A family history researcher never depends solely on what is available on the Internet, too many mistakes or non-sourced material out there. However, there are some things, even real gems or treasures you would be happy to locate and that is where the Internet can help.
One big area is looking for any ancestral writings or family histories your relatives may have written and was published. Of course when you look, never just go with the main family surname. Look for surnames that were the maiden name for a great grandmother or the married name of a great aunt. Those you wouldn’t always think to check, but there might be some valuable information.
Next try different surname spellings. The way a name was spelled even a hundred years ago can vary. The surname “Rue” today was spelled “Rouche & Rouch” in 1870, spelled “Rough” in 1860, “Ruthe” in 1850 and first written “Routh” in 1840.
Look into the hometowns and counties where your ancestors lived. You would be surprised how many towns put a history of their area online and maybe your relative was a notable person in the community.
Some other type of writings an ancestor might have done and has been placed by online by a genealogical society or a community are diaries and journals. They might be found in the town’s public libraries using their catalog listings. Check all the museums in the hometown or county. Keep in mind there are also specific museums, such as military museums and if your ancestor served in the military, there just might be some information.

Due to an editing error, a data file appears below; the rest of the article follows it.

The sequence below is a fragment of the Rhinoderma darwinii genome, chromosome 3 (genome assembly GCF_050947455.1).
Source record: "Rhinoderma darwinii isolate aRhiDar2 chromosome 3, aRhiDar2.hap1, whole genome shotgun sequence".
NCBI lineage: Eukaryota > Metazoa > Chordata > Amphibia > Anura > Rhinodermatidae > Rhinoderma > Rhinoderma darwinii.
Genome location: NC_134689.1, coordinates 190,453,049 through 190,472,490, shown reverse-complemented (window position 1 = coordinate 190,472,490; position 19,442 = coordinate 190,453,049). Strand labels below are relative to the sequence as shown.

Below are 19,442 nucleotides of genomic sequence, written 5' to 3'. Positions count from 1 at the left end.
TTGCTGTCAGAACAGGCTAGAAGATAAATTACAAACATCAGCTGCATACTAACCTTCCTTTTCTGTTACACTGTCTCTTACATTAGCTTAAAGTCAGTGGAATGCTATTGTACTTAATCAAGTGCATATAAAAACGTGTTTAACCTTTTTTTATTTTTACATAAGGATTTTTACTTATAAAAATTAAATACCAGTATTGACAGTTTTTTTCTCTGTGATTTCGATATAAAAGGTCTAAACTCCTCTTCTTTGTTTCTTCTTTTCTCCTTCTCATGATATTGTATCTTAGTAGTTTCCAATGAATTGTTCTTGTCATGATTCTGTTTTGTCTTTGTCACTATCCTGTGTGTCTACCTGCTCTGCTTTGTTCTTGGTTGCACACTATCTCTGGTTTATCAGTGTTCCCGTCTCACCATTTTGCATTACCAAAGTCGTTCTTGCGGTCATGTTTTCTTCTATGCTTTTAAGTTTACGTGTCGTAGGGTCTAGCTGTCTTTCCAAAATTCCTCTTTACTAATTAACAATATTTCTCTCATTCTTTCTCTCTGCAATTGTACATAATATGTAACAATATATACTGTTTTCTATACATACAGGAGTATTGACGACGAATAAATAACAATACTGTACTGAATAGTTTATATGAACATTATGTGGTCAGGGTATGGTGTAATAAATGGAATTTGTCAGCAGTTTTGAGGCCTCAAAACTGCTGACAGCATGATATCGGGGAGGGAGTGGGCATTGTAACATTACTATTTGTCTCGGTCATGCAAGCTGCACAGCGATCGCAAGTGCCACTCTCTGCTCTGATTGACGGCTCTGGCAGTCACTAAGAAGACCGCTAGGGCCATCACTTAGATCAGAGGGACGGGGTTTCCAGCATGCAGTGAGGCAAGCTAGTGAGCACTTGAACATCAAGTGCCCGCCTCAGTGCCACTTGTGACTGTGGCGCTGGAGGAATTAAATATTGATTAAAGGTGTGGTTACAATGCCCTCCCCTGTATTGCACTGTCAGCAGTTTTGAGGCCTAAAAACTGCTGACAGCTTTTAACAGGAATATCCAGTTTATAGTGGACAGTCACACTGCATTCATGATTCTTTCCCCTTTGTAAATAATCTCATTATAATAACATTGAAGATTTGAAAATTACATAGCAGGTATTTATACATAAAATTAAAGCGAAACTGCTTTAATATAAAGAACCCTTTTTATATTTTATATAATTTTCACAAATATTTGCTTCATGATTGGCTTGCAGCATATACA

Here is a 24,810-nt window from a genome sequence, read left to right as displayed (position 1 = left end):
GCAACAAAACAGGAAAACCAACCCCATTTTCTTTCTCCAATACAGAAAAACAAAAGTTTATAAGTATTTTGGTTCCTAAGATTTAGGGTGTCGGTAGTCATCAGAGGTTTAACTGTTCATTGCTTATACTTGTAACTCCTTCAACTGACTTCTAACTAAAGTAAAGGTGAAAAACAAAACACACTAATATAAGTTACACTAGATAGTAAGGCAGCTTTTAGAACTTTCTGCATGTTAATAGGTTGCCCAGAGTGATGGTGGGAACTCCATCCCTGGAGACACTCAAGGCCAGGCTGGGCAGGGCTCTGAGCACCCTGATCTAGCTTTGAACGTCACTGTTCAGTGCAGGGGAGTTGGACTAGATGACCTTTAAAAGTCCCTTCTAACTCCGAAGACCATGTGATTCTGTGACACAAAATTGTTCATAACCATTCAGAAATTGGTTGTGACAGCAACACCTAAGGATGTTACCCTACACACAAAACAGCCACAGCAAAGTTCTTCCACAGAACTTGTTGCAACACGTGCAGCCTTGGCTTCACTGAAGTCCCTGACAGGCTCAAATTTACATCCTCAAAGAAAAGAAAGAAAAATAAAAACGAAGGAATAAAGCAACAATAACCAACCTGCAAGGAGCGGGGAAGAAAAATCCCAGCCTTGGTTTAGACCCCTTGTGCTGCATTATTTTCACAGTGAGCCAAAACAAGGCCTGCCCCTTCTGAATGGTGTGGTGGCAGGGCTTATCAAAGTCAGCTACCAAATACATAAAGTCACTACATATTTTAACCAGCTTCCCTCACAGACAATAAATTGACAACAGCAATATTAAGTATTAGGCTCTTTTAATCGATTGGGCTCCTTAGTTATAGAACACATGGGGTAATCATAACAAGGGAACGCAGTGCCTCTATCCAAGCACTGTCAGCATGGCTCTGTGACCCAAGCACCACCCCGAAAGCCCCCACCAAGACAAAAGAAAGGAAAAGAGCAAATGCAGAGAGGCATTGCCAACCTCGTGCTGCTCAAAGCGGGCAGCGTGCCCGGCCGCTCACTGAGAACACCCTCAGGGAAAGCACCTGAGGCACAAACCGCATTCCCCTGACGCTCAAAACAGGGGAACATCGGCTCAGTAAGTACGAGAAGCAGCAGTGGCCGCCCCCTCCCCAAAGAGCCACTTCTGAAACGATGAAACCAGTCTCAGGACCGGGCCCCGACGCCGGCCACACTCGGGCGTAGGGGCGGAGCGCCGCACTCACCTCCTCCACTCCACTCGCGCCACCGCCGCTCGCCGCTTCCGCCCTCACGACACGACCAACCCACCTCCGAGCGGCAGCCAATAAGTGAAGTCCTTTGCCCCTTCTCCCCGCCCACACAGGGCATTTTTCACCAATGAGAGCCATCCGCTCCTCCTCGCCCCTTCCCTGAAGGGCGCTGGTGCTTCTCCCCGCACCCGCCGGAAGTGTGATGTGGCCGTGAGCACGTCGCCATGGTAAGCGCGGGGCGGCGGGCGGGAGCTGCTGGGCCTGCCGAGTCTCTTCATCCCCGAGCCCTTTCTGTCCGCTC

As far of places, go beyond where an ancestor grew up or even lived their whole life. I found an memorial relating to one person’s ancestor in New Rochelle, New York, yet the ancestor had spent their whole life in New Hampshire. So why a memorial to this person? They had been in the military during World War I and stationed at a base for about one month near New Rochelle and had done a good deed while there. Who knew?
Patience is the key when researching and the Internet can be a good avenue in that journey.< Return To Blog